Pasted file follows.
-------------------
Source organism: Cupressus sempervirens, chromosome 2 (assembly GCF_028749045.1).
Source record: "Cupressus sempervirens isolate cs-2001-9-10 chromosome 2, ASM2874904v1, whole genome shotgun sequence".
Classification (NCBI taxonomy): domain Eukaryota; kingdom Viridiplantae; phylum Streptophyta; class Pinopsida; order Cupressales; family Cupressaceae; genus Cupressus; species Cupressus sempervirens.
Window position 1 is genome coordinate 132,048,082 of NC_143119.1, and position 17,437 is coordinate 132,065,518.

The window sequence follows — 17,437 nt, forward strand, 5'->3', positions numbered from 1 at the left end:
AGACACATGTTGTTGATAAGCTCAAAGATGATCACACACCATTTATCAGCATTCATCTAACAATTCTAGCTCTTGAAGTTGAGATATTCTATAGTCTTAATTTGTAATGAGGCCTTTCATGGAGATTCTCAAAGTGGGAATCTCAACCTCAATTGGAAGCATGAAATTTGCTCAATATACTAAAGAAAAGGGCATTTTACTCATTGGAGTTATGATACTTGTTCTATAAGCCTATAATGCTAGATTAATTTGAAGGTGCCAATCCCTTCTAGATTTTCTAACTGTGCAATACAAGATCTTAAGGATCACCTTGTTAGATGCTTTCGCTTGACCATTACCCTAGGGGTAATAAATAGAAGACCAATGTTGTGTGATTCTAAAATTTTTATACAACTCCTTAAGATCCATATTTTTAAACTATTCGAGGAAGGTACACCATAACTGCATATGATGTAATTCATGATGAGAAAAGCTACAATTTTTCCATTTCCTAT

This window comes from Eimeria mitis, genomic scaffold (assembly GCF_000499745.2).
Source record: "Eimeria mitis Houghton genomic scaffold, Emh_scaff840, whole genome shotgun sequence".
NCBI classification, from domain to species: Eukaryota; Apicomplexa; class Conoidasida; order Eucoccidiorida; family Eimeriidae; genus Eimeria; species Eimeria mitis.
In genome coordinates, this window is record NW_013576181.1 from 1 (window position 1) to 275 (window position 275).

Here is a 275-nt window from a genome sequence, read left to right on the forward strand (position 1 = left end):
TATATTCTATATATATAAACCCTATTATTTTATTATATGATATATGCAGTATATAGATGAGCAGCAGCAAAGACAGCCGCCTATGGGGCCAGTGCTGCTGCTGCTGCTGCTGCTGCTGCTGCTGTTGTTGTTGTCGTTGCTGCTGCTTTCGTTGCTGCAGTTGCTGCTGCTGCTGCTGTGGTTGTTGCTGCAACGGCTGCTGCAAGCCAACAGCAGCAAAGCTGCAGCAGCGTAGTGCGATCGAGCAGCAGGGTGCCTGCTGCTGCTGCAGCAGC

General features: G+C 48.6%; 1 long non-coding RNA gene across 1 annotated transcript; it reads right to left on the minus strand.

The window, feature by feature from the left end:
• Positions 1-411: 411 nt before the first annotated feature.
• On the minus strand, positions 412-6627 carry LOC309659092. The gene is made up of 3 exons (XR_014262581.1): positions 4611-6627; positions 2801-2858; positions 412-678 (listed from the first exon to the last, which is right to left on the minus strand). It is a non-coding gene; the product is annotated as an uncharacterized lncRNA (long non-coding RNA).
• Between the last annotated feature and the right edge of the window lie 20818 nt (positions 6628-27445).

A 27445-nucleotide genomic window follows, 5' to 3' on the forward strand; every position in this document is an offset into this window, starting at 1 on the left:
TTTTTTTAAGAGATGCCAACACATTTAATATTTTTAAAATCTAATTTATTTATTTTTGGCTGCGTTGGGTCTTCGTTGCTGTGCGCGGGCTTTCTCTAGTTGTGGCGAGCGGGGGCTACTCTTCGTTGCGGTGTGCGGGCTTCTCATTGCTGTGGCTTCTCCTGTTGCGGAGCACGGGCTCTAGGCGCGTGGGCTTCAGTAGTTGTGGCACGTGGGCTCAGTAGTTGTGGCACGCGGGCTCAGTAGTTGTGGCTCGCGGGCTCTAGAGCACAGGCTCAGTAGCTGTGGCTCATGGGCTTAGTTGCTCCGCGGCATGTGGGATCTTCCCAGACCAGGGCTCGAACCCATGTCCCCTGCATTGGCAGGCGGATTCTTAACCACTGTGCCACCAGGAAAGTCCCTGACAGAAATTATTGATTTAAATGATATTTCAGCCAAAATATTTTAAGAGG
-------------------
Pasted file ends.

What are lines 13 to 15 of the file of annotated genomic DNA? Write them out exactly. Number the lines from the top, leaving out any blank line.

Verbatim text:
General features: G+C 48.6%; 1 long non-coding RNA gene across 1 annotated transcript; it reads right to left on the minus strand.

The window, feature by feature from the left end:
• Positions 1-411: 411 nt before the first annotated feature.